Theater Review: 'The Diary of Anne Frank'

The character of Anne shone with her quick wit, active imagination and forceful love of life.

anne frank 88 (photo credit: )
anne frank 88
(photo credit: )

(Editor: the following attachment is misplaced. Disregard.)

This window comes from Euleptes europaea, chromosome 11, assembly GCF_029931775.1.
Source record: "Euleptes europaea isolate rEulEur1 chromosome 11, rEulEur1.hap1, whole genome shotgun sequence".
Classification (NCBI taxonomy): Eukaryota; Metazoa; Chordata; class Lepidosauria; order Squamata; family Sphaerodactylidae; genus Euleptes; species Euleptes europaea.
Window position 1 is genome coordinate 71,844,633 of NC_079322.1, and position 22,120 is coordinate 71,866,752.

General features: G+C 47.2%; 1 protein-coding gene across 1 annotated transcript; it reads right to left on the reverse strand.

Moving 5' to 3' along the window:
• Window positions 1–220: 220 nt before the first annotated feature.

The Diary of Anne Frank JEST Beit Shmuel Jerusalem December 16 The Pulitzer Prize-winning Diary of Anne Frank was performed with heartrending effectiveness by the Jerusalem English Speaking Theater (JEST) at Beit Shmuel. The near-mythologized tale of the secret annex and its doomed inhabitants was brought to life in this skillful adaptation: In the midst of fear and horror, there was also the inevitable comedy that emerges when such mismatched people must live in cramped quarters for two years. The theme that many have drawn from the Diary of Anne Frank is that it chronicles a brightness of spirit during the darkest of times, and that was the theme most emphasized in the play. The character of Anne shone with her quick wit, active imagination and forceful love of life. Played with deft energy by 13-year-old Avigayeel Kollek (former mayor Teddy Kollek's granddaughter), Anne danced and pratfalled and struck poses all over the set, giving the impression of a tiny whirlwind. Her mercurial nature first annoyed, then bewildered, and then finally dazzled the more stolid Peter Van Daan. Anne was particularly beloved by her father Otto Frank, played by veteran JEST actor Marvin Meital; and Meital's character ended up acting as the backbone of the play and the moral center of the secret annex. Meital's unshakable gravitas was the bedrock upon which the rest of the ensemble depended. But if not for the chemistry between the actors, who were always in each other's company, the play would not have succeeded. It was the actors' notable success as an ensemble that entertained the audience at first, caused dread to grow as the play progressed, and ensured that by the end, there was not a dry eye in the house.